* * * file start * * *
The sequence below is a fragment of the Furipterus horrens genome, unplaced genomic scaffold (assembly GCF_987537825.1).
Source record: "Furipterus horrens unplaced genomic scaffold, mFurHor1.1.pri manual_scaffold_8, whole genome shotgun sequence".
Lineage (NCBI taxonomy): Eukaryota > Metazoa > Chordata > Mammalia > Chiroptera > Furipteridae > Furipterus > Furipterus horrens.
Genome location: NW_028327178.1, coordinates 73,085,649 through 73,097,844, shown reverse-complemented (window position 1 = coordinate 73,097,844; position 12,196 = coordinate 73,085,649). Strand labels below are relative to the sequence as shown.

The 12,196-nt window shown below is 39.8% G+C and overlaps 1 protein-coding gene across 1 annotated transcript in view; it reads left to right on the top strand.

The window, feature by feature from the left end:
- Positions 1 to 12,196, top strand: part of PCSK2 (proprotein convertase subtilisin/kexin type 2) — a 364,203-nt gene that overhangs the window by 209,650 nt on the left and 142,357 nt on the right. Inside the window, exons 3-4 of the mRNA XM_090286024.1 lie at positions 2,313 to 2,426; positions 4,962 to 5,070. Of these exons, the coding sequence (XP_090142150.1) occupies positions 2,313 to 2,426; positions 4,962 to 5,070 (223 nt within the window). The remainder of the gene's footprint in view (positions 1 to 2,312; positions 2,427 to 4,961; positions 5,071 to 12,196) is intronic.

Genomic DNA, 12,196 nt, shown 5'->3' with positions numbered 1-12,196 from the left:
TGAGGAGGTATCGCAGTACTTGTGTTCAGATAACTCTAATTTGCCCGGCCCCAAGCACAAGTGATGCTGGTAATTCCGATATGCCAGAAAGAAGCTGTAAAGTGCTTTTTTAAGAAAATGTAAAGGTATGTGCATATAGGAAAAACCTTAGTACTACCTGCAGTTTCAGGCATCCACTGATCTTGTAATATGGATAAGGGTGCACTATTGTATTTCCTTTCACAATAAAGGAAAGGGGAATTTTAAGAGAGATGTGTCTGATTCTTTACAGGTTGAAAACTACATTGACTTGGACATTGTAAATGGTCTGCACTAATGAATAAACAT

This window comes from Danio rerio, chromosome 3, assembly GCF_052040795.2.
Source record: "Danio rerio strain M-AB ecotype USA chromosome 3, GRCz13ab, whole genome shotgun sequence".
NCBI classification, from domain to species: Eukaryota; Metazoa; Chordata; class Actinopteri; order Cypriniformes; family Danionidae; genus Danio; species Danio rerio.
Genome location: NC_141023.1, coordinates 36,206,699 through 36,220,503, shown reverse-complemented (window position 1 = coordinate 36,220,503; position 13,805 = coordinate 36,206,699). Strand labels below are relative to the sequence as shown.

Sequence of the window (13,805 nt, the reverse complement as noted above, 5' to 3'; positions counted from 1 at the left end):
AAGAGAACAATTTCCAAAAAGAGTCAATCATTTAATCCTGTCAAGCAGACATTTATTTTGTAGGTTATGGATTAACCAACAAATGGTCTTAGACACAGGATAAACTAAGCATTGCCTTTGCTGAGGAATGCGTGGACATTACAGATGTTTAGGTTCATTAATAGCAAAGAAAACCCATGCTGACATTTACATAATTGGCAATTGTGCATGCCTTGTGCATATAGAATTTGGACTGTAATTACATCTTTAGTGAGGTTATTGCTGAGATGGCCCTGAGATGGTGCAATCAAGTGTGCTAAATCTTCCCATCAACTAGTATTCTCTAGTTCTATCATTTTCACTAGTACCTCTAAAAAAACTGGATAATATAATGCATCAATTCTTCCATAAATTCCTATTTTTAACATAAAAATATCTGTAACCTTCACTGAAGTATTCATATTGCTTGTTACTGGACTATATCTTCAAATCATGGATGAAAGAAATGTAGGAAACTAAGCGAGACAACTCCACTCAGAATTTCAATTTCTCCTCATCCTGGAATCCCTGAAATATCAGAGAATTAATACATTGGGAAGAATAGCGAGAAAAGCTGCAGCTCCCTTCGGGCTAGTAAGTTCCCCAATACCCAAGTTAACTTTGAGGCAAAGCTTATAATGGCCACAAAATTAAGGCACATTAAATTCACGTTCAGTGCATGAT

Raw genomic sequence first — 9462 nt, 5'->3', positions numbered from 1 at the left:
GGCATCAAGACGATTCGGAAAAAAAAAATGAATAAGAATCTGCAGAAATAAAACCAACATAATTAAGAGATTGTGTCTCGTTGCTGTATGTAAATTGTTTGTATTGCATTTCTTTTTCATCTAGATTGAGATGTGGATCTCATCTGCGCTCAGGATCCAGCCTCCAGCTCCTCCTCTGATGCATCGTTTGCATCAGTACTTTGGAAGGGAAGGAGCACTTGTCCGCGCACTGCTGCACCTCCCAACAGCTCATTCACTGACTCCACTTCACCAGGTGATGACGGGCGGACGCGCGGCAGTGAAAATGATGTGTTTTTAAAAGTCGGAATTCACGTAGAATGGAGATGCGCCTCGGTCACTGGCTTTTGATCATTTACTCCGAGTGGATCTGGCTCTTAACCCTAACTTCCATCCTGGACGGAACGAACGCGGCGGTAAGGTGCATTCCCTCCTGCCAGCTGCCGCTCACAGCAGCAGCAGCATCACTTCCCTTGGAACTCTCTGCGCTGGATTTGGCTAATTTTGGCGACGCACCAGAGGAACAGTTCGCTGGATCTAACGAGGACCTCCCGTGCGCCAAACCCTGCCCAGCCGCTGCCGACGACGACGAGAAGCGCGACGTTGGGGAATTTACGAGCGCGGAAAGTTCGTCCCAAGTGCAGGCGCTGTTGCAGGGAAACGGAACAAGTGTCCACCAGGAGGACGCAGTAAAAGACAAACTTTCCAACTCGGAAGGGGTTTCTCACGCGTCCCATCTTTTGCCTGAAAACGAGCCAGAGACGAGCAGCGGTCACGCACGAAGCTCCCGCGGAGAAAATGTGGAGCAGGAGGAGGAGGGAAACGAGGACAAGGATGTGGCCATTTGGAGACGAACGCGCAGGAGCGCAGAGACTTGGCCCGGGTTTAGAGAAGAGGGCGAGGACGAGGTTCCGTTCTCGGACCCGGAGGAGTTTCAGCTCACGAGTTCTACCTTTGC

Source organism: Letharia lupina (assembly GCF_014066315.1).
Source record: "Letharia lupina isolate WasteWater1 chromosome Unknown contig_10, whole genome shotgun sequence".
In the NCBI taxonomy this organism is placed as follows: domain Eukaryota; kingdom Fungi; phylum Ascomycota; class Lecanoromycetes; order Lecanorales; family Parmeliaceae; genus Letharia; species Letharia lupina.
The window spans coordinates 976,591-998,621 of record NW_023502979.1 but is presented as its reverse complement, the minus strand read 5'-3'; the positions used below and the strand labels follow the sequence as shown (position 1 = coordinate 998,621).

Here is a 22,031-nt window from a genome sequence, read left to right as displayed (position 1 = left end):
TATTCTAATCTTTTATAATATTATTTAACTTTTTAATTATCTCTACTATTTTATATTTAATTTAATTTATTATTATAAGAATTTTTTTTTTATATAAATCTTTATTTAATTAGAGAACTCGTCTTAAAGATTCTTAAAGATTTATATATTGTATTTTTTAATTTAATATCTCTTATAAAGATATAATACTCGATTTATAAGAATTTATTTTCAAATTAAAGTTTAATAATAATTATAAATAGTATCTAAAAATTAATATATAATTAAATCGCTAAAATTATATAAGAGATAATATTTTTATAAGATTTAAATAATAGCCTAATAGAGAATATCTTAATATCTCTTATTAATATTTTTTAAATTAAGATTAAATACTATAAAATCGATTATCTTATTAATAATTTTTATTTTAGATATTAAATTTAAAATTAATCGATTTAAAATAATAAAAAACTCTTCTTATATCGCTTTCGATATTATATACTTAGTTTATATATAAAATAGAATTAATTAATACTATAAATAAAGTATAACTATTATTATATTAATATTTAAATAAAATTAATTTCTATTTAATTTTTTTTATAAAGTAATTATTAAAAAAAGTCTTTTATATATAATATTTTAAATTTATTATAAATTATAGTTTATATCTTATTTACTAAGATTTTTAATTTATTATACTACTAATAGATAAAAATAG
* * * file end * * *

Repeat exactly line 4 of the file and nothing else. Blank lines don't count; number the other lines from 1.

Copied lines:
Genome location: NW_028327178.1, coordinates 73,085,649 through 73,097,844, shown reverse-complemented (window position 1 = coordinate 73,097,844; position 12,196 = coordinate 73,085,649). Strand labels below are relative to the sequence as shown.